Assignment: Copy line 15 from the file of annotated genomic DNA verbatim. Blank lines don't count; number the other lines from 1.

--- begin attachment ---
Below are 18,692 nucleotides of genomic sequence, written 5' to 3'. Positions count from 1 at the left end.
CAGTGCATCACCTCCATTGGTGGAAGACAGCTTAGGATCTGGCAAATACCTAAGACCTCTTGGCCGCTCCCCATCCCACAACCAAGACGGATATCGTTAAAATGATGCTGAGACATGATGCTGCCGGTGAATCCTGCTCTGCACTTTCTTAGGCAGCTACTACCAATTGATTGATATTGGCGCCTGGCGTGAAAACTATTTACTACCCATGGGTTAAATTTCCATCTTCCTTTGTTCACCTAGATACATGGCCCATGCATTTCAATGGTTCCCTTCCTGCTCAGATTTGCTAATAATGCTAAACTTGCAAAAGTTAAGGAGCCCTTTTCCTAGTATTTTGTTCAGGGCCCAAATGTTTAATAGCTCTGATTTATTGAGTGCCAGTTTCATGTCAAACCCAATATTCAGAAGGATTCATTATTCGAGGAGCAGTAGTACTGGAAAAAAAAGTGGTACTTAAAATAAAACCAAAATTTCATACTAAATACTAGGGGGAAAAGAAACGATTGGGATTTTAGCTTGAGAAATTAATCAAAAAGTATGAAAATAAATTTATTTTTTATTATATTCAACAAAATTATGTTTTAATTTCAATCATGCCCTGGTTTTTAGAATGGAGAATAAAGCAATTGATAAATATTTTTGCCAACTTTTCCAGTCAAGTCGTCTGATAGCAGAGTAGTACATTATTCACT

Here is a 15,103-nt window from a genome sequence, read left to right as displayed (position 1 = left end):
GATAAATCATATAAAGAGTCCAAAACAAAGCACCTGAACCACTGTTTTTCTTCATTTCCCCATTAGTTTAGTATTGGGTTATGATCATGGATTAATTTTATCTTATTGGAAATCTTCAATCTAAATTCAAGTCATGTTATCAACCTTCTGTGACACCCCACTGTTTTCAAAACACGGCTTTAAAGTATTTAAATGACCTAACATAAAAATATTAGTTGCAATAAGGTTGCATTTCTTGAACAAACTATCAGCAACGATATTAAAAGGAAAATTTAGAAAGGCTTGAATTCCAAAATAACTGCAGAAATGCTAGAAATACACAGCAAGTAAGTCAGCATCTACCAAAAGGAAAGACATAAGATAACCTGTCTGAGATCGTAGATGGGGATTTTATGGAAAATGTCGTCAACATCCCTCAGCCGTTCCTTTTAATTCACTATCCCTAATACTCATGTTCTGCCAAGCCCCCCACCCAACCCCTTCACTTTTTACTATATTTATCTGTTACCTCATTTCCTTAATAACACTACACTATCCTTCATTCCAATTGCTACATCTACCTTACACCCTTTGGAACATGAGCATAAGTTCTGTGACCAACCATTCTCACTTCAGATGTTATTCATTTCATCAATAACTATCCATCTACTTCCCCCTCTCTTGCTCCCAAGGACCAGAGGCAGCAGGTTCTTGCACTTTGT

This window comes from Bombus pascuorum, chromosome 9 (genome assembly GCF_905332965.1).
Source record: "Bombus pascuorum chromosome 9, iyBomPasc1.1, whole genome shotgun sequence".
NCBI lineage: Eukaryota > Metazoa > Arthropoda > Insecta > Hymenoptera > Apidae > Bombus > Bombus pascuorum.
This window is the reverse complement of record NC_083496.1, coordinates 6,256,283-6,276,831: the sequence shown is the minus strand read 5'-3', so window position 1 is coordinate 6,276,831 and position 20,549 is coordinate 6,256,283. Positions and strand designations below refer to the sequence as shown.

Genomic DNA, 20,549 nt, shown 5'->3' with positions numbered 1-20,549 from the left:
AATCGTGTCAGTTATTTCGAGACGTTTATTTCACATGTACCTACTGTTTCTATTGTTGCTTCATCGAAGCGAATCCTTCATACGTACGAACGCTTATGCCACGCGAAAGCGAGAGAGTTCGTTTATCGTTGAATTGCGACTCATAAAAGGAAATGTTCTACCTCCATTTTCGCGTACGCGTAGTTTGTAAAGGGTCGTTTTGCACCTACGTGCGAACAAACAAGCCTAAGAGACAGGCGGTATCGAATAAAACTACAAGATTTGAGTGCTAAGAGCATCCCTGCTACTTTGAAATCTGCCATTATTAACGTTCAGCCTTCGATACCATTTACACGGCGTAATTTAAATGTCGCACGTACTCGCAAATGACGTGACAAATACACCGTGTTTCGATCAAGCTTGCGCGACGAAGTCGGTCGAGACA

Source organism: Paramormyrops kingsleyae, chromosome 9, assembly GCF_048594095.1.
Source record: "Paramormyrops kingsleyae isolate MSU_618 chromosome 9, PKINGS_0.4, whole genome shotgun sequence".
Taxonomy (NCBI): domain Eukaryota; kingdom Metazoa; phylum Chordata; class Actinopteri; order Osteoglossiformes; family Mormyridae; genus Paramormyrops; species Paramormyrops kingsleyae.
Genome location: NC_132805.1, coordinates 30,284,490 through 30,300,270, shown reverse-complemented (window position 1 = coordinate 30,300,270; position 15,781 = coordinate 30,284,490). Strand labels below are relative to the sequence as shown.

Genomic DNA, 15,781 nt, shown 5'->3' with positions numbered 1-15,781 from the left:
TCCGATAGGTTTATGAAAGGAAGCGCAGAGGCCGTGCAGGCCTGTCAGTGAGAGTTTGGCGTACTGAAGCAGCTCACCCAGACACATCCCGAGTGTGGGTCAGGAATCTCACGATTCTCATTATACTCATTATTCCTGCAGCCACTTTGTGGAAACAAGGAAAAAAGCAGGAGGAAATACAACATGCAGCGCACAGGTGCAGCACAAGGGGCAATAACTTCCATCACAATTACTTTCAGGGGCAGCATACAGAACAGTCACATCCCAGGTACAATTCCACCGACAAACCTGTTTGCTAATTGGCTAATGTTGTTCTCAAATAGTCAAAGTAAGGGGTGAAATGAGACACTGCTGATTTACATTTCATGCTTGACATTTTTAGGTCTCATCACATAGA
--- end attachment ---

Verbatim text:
Genomic DNA, 15,781 nt, shown 5'->3' with positions numbered 1-15,781 from the left: